The Nikon D3400 is an entry-level DSLR camera released in 2016, and a successor to company’s widely-successful Nikon D3300. It features a slightly upgraded version of the 24.2MP APS-C CMOS sensor used in the D3300 – with the exclusion of the anti-aliasing filter.
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The D3400 does not bring any drastic changes to the game, having the same 11-point AF system and a 5fps burst-rate shooting mode.
One area that is significantly improved is battery life, which can now take up to 1200 shots in one charge. It does expand on connectivity options, now including Bluetooth photo sharing.
Another improvement are the AF-P kit lenses included in the package, which differ in offering depending on the region, but all come with a new and improved AF motor. The Nikon D3400 is capable of producing 24MP stills and Full HD 1080p video recording at 60fps.
- High image quality
- Good build quality
- Good performance
- Fast and quite kit lens
- Excellent battery life
- No Wi-Fi
- No touch-screen
- OVF coverage at 95%
In a world of Instagram and other social media sharing platforms, loaded with fun and quirky photo filters, it is not surprising that people are attracted to snapping photos and sharing them in massive numbers. We are living in a time where cameras on mobile phones have reached a point of quality that it enables anyone with a decent smartphone to be a mobile photographer - at least a casual one.
At the same time, with rapid advancements in production technologies, the DSLR market has grown closer to the little man, a casual consumer looking to take their photography to the next level. Taking these considerations into account, it is not surprising that companies such as Nikon and Canon are building consumer-oriented DSLR cameras, a type of cameras that were previously reserved only for professional photographers and agencies.
One such camera is the Nikon D3400, representing the fifth generation of the D3000 line of consumer-friendly DSLRs. It’s predecessor, the Nikon D3300 offered only basic DSLR functionality, but more than enough of manual controls for beginners looking to up their technical photography skills.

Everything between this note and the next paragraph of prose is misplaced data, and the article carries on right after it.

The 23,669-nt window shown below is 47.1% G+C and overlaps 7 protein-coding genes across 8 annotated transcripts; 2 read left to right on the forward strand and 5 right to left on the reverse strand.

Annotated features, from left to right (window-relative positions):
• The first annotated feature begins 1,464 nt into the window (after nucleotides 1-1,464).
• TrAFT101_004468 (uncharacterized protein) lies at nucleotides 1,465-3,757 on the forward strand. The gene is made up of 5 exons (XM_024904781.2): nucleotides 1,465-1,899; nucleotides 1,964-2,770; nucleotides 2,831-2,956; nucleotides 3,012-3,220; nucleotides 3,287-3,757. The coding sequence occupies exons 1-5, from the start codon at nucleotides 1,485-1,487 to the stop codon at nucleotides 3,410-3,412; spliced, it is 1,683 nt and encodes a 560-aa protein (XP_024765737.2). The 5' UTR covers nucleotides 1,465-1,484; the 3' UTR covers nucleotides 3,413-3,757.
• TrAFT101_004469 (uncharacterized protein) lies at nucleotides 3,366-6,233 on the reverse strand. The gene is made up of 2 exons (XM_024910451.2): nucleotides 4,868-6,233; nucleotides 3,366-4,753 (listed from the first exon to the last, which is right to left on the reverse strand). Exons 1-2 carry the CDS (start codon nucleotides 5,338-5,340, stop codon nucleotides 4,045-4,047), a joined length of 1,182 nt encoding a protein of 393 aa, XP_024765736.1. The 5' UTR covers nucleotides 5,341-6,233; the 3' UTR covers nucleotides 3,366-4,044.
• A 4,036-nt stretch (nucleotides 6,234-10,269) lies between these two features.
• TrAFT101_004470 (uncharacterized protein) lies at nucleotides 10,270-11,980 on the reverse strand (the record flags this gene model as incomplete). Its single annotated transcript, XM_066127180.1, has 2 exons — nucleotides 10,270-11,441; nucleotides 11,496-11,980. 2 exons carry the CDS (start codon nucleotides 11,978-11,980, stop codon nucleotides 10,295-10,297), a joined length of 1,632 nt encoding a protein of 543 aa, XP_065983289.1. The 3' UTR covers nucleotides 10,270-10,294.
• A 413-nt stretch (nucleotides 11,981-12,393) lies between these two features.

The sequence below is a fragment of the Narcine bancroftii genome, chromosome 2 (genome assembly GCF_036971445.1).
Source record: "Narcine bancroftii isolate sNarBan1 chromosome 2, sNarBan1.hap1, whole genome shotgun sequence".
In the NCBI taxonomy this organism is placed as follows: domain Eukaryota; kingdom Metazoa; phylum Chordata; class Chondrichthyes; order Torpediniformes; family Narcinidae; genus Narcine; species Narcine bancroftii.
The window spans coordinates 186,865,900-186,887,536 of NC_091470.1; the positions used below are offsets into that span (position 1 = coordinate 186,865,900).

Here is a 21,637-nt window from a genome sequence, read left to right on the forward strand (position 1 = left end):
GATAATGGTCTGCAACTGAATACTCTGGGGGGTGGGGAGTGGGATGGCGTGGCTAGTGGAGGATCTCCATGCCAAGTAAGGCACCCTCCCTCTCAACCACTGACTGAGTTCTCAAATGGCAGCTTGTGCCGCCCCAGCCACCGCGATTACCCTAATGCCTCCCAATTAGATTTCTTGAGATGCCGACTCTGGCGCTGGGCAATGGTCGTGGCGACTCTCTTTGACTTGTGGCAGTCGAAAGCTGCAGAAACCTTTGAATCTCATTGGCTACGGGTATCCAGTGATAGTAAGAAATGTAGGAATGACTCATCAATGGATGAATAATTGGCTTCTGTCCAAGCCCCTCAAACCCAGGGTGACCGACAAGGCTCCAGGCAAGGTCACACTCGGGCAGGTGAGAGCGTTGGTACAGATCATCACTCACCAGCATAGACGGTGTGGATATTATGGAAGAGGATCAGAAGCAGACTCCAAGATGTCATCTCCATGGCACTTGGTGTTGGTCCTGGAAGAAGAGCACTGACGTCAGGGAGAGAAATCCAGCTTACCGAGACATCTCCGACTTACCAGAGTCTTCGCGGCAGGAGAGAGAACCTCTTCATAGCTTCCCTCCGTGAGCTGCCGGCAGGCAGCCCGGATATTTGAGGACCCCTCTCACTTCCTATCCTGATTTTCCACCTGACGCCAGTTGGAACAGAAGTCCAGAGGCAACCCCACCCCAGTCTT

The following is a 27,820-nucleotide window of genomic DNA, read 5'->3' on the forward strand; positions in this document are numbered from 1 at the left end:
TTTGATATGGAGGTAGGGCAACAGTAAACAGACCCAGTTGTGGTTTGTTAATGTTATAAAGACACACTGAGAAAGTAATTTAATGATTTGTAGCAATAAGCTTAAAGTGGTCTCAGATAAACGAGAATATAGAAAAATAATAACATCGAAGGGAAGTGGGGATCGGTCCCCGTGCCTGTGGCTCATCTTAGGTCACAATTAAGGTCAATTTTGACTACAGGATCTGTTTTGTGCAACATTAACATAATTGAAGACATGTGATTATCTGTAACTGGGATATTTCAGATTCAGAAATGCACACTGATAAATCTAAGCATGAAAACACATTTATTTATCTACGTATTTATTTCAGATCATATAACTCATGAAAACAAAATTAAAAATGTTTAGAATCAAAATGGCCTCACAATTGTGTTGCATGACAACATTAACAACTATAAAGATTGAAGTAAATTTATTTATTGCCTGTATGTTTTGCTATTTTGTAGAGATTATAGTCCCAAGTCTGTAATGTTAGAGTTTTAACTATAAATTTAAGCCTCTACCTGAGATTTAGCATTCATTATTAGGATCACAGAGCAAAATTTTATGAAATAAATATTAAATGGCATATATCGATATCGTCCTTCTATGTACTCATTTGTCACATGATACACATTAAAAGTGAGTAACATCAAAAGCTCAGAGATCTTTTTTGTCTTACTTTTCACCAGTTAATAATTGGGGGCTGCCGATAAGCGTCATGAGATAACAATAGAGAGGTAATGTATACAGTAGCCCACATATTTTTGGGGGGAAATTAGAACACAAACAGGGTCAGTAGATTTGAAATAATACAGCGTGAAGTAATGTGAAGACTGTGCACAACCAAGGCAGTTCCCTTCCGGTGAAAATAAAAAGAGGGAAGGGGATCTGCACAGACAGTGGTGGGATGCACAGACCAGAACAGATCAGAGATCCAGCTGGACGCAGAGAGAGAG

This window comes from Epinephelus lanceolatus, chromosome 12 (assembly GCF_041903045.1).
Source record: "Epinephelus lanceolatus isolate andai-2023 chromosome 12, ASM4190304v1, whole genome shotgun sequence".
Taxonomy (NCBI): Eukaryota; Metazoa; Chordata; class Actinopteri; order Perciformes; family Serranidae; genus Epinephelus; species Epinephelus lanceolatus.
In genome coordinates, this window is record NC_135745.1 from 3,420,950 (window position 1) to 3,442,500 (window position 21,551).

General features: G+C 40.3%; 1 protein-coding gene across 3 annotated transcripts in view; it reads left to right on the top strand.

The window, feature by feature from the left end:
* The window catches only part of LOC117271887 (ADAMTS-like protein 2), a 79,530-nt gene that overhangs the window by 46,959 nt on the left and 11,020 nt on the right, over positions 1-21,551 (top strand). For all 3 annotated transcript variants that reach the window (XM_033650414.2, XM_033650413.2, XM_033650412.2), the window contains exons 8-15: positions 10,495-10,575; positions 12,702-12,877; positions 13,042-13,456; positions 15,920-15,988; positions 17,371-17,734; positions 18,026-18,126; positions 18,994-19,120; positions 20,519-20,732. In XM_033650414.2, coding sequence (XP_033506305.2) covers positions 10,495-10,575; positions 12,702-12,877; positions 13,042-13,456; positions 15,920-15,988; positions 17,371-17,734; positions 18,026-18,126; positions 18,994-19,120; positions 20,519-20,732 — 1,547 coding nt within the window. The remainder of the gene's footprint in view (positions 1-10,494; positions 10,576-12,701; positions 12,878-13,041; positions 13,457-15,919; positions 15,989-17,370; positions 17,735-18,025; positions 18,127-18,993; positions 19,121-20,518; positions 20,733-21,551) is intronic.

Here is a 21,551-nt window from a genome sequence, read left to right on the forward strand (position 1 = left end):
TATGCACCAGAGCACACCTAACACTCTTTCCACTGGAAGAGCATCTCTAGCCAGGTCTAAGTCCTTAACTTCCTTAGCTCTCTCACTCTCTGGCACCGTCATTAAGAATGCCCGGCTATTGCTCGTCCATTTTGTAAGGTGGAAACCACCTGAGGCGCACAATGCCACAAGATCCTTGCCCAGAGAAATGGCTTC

In combination with impressive image quality for it’s class, the D3300 showed great success and gained huge praise from critics and consumers alike. Two years later, Nikon finally decided it is time to upgrade and voila, the Nikon D3400 hit the shelves in late 2016. In this review, we will examine the D3400 in detail, to see if it is a worthy upgrade from its older brother and how it fares against the competition of a crowded market that it is today.
Body, design and handling
There is an old saying – “don’t fix what is not broken” and this is something Nikon obviously holds true when it comes to the body of the Nikon D3400. It has a very similar design to that of Nikon D3300. The body is made almost entirely out of plastic, although it doesn’t feel cheap as it may sound. On the contrary, the D3400 will feel very sturdy and resilient, even intimidating to those are new to DSLR cameras. It has what we like to call a traditional DSLR style of design and this what visually sets a DSLR body apart from other cameras. Even though it is a heavily simplified body compared to it’s higher-end brothers, it still looks like it means business.
Modern DSLRs such as this one, offer two ways of capturing your photos. You can use the optical viewfinder (OVF) which is still one of the few but important features that gives a DSLR an edge over mirrorless and other type of cameras. The OVF in the D3400 has only 95% coverage, which means it shows 5% less of the actual frame you will see in the final image result. This is disappointing, but hardly a deal-breaker for a newcomer. On the plus side, the viewfinder has good brightness and is rich with useful information that will make your shooting experience a lot easier.
Alternatively, you can use the Live View mode on the 3-inch LCD screen which is fixated on the rear. Fixated means you will not able to tilt it or rotate it which is something we expected Nikon to deliver at this point. The screen has a good level of sharpness at 920k dots, but lacks touch sensitivity.